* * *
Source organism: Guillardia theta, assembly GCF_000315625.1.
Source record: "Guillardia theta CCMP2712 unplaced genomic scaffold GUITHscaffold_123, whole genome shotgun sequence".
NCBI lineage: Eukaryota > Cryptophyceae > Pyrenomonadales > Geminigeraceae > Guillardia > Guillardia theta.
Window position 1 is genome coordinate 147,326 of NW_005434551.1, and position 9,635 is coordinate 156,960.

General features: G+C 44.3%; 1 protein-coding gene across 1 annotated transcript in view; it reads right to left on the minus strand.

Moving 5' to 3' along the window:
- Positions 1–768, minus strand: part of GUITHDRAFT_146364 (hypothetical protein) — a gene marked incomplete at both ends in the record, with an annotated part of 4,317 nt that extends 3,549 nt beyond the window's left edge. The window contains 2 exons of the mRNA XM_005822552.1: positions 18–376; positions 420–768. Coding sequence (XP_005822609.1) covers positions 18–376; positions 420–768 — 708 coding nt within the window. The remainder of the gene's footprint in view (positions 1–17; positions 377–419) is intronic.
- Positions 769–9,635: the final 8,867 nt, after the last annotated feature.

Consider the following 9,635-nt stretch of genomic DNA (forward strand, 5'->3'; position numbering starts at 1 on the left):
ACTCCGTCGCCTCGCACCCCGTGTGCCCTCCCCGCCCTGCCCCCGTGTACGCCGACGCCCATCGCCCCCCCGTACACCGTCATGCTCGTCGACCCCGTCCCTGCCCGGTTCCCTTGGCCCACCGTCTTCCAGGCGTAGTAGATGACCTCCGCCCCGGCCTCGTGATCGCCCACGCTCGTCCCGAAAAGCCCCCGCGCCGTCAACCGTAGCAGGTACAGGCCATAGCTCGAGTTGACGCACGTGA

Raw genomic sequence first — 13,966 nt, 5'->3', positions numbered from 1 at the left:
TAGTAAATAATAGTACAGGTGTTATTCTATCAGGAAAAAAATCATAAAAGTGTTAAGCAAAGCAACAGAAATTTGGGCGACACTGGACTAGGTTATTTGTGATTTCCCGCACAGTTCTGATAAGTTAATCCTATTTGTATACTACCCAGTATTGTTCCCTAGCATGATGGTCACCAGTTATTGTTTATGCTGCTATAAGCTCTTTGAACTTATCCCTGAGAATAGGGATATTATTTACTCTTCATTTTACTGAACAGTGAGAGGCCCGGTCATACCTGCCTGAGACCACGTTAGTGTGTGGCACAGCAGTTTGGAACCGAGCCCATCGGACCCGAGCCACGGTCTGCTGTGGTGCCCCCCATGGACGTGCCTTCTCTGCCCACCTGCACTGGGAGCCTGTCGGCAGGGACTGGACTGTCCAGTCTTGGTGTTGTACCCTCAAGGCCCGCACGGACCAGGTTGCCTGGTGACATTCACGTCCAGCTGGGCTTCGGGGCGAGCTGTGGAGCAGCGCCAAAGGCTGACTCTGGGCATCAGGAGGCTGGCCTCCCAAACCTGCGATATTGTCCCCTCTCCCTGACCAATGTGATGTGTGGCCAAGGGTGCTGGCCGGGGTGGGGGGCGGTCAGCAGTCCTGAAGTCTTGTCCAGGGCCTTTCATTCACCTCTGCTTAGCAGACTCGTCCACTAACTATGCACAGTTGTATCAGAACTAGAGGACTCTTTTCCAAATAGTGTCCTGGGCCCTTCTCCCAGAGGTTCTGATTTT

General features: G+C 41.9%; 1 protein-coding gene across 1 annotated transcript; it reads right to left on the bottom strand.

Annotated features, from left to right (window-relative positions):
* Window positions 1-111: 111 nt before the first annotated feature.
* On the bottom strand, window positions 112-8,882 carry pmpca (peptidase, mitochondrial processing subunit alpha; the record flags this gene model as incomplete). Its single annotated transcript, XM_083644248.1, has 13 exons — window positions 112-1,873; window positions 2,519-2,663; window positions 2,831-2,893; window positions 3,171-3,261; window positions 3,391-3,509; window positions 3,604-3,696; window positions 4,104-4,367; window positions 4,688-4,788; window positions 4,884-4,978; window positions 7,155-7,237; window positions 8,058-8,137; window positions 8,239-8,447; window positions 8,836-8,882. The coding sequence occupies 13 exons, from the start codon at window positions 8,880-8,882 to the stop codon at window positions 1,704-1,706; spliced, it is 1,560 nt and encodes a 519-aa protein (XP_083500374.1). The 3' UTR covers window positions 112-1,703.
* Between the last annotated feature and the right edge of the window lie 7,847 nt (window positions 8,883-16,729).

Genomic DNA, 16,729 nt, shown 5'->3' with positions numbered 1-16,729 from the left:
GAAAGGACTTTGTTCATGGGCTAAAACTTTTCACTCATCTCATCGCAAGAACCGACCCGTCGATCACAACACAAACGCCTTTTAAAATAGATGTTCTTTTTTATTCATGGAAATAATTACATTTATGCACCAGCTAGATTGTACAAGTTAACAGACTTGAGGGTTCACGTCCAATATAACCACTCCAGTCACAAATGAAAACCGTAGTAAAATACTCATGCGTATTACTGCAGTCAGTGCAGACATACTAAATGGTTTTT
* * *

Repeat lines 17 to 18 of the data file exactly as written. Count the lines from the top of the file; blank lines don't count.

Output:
* Between the last annotated feature and the right edge of the window lie 7,847 nt (window positions 8,883-16,729).

Genomic DNA, 16,729 nt, shown 5'->3' with positions numbered 1-16,729 from the left: